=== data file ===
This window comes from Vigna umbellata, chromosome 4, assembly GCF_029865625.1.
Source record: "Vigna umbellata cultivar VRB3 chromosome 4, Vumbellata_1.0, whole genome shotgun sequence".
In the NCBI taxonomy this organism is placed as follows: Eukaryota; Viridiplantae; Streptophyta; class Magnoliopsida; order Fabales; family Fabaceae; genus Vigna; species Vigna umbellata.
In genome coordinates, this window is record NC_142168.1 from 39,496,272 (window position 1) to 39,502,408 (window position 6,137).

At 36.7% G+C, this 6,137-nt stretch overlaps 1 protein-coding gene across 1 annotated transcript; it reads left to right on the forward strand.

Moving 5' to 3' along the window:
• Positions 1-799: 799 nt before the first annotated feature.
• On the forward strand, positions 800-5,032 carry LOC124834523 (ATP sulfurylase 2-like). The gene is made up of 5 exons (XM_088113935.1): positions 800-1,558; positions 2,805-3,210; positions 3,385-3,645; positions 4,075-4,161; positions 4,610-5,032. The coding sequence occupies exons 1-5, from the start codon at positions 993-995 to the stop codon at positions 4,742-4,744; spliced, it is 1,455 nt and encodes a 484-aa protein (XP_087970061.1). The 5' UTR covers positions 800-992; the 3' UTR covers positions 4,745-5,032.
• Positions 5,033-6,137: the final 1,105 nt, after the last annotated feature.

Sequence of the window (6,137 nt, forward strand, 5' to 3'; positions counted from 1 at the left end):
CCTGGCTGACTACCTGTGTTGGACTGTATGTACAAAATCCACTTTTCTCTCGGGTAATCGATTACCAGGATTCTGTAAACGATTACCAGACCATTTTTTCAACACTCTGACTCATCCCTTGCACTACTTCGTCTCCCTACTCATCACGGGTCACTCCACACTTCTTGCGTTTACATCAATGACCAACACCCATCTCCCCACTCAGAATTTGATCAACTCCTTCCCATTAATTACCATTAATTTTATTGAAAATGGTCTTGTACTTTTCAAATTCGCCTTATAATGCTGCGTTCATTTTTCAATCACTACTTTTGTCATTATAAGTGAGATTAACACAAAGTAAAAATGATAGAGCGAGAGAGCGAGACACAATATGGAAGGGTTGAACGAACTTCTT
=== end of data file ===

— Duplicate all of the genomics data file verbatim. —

This window comes from Vigna umbellata, chromosome 4, assembly GCF_029865625.1.
Source record: "Vigna umbellata cultivar VRB3 chromosome 4, Vumbellata_1.0, whole genome shotgun sequence".
In the NCBI taxonomy this organism is placed as follows: Eukaryota; Viridiplantae; Streptophyta; class Magnoliopsida; order Fabales; family Fabaceae; genus Vigna; species Vigna umbellata.
In genome coordinates, this window is record NC_142168.1 from 39,496,272 (window position 1) to 39,502,408 (window position 6,137).

At 36.7% G+C, this 6,137-nt stretch overlaps 1 protein-coding gene across 1 annotated transcript; it reads left to right on the forward strand.

Moving 5' to 3' along the window:
• Positions 1-799: 799 nt before the first annotated feature.
• On the forward strand, positions 800-5,032 carry LOC124834523 (ATP sulfurylase 2-like). The gene is made up of 5 exons (XM_088113935.1): positions 800-1,558; positions 2,805-3,210; positions 3,385-3,645; positions 4,075-4,161; positions 4,610-5,032. The coding sequence occupies exons 1-5, from the start codon at positions 993-995 to the stop codon at positions 4,742-4,744; spliced, it is 1,455 nt and encodes a 484-aa protein (XP_087970061.1). The 5' UTR covers positions 800-992; the 3' UTR covers positions 4,745-5,032.
• Positions 5,033-6,137: the final 1,105 nt, after the last annotated feature.

Sequence of the window (6,137 nt, forward strand, 5' to 3'; positions counted from 1 at the left end):
CCTGGCTGACTACCTGTGTTGGACTGTATGTACAAAATCCACTTTTCTCTCGGGTAATCGATTACCAGGATTCTGTAAACGATTACCAGACCATTTTTTCAACACTCTGACTCATCCCTTGCACTACTTCGTCTCCCTACTCATCACGGGTCACTCCACACTTCTTGCGTTTACATCAATGACCAACACCCATCTCCCCACTCAGAATTTGATCAACTCCTTCCCATTAATTACCATTAATTTTATTGAAAATGGTCTTGTACTTTTCAAATTCGCCTTATAATGCTGCGTTCATTTTTCAATCACTACTTTTGTCATTATAAGTGAGATTAACACAAAGTAAAAATGATAGAGCGAGAGAGCGAGACACAATATGGAAGGGTTGAACGAACTTCTT